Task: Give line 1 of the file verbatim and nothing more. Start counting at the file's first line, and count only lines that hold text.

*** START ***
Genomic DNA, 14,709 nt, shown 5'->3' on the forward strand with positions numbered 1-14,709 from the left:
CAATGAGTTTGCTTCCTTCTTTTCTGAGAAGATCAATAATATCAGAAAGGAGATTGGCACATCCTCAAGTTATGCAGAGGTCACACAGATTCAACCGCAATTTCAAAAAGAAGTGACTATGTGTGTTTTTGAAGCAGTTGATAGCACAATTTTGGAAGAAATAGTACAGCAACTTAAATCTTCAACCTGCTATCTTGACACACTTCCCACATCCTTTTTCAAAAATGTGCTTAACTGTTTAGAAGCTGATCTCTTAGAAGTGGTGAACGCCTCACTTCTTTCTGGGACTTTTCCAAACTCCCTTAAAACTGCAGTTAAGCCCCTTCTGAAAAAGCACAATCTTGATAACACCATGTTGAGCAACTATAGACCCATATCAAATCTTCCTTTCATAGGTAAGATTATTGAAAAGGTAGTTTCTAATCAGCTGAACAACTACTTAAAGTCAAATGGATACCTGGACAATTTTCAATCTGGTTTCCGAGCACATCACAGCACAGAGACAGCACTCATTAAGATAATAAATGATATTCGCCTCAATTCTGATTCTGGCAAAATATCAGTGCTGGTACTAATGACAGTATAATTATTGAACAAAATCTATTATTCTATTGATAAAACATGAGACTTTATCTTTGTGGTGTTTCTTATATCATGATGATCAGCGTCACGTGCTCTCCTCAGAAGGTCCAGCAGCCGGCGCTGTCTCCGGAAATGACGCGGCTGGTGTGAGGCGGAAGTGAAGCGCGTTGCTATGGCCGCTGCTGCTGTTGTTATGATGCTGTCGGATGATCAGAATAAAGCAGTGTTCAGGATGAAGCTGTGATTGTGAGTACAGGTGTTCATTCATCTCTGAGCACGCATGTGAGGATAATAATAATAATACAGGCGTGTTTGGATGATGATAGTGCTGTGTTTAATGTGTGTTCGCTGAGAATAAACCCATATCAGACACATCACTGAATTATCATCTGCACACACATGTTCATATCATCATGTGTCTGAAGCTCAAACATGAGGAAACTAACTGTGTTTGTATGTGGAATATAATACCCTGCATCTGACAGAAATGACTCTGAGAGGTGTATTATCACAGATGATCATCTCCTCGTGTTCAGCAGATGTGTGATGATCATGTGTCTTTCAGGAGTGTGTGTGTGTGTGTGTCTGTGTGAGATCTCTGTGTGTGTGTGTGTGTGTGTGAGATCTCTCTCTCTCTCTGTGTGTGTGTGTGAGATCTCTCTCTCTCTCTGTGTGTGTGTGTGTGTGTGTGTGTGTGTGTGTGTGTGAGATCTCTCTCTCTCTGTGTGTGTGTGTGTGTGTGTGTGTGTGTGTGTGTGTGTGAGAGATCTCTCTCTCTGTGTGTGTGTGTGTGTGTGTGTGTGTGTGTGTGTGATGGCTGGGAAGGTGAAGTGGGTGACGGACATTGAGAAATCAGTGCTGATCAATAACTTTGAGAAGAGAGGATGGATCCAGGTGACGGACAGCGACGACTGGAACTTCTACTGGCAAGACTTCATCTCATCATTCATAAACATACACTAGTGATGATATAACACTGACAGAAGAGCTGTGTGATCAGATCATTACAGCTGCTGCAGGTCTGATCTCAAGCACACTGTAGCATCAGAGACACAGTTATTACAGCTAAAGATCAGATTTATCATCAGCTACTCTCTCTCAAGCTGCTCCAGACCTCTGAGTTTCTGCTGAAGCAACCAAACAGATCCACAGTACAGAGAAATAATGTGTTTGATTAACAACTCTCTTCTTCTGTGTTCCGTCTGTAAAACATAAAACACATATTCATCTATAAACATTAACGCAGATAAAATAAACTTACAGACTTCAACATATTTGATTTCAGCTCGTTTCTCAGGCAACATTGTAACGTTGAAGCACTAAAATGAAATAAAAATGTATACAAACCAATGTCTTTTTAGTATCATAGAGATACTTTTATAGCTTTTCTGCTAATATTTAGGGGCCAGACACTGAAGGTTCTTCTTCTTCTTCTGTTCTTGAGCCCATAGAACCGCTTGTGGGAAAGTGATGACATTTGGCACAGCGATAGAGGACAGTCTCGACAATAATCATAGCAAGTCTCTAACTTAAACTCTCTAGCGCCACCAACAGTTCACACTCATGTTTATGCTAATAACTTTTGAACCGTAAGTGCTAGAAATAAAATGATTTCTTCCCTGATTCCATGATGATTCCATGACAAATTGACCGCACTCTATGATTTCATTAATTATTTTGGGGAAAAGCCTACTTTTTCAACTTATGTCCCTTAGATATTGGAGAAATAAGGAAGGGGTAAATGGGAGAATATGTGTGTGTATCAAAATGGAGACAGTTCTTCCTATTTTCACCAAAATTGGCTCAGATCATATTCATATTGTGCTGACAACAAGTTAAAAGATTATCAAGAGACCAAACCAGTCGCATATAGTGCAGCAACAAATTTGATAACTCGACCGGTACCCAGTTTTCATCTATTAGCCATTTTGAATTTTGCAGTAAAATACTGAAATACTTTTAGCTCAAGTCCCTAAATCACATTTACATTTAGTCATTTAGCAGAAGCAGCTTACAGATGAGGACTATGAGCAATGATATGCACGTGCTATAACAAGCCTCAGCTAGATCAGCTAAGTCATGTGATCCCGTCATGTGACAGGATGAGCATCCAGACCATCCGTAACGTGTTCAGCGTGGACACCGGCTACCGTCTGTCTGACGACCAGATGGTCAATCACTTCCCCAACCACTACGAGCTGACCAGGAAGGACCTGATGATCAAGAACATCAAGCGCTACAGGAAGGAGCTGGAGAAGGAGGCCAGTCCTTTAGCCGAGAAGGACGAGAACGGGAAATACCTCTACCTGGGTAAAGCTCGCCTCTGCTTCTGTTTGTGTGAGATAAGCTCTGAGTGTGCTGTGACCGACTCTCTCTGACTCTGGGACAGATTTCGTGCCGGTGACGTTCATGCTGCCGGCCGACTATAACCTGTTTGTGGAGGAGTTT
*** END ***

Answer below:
Genomic DNA, 14,709 nt, shown 5'->3' on the forward strand with positions numbered 1-14,709 from the left: